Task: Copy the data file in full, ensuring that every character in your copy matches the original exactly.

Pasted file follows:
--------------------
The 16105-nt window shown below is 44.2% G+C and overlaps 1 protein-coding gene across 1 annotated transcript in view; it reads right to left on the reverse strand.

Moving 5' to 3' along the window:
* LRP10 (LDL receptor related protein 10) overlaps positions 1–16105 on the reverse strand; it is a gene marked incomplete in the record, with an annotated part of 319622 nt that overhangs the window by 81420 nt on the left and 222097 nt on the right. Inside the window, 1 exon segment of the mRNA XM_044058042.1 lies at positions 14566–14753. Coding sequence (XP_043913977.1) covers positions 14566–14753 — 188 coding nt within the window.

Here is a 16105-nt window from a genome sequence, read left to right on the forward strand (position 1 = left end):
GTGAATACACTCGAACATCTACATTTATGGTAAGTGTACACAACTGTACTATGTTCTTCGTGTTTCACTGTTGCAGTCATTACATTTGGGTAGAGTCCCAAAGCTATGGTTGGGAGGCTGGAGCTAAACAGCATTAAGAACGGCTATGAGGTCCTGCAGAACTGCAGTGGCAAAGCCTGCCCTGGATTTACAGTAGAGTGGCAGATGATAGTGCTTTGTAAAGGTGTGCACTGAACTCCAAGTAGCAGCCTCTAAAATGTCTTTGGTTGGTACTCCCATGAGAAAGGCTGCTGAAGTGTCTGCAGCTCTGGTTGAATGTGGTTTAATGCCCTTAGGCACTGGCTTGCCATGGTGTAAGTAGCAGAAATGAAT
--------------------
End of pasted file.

The 16105-nt window shown below is 44.2% G+C and overlaps 1 protein-coding gene across 1 annotated transcript in view; it reads right to left on the reverse strand.

Moving 5' to 3' along the window:
* LRP10 (LDL receptor related protein 10) overlaps positions 1–16105 on the reverse strand; it is a gene marked incomplete in the record, with an annotated part of 319622 nt that overhangs the window by 81420 nt on the left and 222097 nt on the right. Inside the window, 1 exon segment of the mRNA XM_044058042.1 lies at positions 14566–14753. Coding sequence (XP_043913977.1) covers positions 14566–14753 — 188 coding nt within the window.

Here is a 16105-nt window from a genome sequence, read left to right on the forward strand (position 1 = left end):
GTGAATACACTCGAACATCTACATTTATGGTAAGTGTACACAACTGTACTATGTTCTTCGTGTTTCACTGTTGCAGTCATTACATTTGGGTAGAGTCCCAAAGCTATGGTTGGGAGGCTGGAGCTAAACAGCATTAAGAACGGCTATGAGGTCCTGCAGAACTGCAGTGGCAAAGCCTGCCCTGGATTTACAGTAGAGTGGCAGATGATAGTGCTTTGTAAAGGTGTGCACTGAACTCCAAGTAGCAGCCTCTAAAATGTCTTTGGTTGGTACTCCCATGAGAAAGGCTGCTGAAGTGTCTGCAGCTCTGGTTGAATGTGGTTTAATGCCCTTAGGCACTGGCTTGCCATGGTGTAAGTAGCAGAAATGAAT